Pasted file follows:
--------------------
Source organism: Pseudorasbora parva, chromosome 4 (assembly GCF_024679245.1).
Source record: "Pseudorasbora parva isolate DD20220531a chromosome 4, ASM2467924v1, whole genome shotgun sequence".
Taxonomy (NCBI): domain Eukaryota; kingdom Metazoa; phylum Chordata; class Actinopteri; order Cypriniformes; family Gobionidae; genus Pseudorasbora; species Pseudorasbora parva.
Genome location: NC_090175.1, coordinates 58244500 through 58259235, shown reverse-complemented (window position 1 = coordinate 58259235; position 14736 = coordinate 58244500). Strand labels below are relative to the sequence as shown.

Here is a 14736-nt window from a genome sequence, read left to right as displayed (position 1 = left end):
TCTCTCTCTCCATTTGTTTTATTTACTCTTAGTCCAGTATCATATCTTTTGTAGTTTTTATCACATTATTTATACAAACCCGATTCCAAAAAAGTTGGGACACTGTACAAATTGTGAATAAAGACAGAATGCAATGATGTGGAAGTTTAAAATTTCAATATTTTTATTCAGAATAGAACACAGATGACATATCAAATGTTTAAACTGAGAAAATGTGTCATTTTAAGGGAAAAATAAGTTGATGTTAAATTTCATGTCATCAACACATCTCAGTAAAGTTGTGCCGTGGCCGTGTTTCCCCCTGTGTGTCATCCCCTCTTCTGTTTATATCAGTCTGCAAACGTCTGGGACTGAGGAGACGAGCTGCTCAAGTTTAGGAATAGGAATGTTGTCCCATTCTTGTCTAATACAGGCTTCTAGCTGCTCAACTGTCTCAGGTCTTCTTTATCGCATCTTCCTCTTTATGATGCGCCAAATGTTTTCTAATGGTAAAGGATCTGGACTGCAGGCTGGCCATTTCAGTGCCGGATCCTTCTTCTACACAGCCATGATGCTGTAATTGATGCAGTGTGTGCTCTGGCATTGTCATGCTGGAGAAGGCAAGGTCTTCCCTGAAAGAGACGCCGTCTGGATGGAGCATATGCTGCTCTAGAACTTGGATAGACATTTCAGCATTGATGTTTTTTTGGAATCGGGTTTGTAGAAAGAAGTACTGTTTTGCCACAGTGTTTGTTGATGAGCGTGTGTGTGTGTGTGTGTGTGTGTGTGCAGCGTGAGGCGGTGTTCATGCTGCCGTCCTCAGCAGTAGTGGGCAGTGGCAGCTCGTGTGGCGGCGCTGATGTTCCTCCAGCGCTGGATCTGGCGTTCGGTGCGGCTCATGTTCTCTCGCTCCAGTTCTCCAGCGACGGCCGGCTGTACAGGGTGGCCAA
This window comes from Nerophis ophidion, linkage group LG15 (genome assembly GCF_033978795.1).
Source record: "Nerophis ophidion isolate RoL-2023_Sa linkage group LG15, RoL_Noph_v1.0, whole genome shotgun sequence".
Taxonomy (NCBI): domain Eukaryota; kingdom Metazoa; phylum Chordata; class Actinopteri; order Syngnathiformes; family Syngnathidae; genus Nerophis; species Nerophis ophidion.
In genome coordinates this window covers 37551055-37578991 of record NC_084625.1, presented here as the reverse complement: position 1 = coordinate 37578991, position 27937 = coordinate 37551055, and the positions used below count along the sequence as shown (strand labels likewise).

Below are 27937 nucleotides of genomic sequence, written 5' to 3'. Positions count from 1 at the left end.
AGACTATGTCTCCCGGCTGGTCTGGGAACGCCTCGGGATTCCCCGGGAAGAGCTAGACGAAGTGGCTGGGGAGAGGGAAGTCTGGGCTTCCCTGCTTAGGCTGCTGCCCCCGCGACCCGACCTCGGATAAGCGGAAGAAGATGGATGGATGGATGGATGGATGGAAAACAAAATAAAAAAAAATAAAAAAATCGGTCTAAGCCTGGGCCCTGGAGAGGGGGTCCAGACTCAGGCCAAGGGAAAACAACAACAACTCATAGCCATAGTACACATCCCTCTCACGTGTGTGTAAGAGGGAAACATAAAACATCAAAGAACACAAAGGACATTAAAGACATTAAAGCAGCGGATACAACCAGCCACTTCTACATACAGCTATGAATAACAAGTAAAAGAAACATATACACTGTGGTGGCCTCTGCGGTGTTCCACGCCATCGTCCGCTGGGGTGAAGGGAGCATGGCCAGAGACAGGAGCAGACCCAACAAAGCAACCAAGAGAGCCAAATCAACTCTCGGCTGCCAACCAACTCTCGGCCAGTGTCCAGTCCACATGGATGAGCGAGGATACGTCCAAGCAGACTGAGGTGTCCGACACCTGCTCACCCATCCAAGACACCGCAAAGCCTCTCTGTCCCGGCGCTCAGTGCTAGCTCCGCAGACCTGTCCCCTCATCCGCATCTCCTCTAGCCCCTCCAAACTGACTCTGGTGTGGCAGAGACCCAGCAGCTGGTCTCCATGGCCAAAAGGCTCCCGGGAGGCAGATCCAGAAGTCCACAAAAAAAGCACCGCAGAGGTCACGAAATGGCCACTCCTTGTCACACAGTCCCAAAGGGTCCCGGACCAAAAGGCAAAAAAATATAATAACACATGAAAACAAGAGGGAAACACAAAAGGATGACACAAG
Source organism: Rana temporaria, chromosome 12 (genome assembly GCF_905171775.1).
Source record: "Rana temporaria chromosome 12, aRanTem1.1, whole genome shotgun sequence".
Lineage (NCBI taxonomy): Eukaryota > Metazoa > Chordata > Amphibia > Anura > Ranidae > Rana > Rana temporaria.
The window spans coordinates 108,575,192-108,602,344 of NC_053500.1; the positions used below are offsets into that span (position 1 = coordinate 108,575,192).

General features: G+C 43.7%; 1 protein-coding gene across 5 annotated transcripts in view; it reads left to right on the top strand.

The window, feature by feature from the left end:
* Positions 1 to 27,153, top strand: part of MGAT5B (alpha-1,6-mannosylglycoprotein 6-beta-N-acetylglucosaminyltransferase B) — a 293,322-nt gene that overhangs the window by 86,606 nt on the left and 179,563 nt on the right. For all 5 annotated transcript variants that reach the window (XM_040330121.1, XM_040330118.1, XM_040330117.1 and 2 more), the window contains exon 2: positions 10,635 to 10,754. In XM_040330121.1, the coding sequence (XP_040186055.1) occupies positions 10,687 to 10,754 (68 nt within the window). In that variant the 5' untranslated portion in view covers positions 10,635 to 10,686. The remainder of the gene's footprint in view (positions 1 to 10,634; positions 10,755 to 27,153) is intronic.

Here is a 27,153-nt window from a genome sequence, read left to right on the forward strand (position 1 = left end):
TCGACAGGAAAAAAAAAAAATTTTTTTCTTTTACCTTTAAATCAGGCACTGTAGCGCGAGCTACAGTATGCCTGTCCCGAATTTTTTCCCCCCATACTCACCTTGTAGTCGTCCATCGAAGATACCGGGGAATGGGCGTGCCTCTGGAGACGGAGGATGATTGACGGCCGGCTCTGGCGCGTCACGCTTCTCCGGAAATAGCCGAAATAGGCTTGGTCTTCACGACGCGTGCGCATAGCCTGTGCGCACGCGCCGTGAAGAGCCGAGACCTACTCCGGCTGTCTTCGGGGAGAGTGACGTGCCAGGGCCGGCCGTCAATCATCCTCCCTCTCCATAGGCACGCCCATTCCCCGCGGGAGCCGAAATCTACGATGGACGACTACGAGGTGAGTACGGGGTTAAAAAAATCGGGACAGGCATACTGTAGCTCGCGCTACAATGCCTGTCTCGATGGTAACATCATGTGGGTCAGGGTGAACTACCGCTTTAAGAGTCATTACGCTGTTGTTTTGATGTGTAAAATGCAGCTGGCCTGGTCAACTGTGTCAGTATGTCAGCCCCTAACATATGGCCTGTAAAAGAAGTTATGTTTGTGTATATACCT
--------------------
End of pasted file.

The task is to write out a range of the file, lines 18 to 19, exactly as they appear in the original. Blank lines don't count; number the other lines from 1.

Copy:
The window, feature by feature from the left end:
* Positions 1 to 27,153, top strand: part of MGAT5B (alpha-1,6-mannosylglycoprotein 6-beta-N-acetylglucosaminyltransferase B) — a 293,322-nt gene that overhangs the window by 86,606 nt on the left and 179,563 nt on the right. For all 5 annotated transcript variants that reach the window (XM_040330121.1, XM_040330118.1, XM_040330117.1 and 2 more), the window contains exon 2: positions 10,635 to 10,754. In XM_040330121.1, the coding sequence (XP_040186055.1) occupies positions 10,687 to 10,754 (68 nt within the window). In that variant the 5' untranslated portion in view covers positions 10,635 to 10,686. The remainder of the gene's footprint in view (positions 1 to 10,634; positions 10,755 to 27,153) is intronic.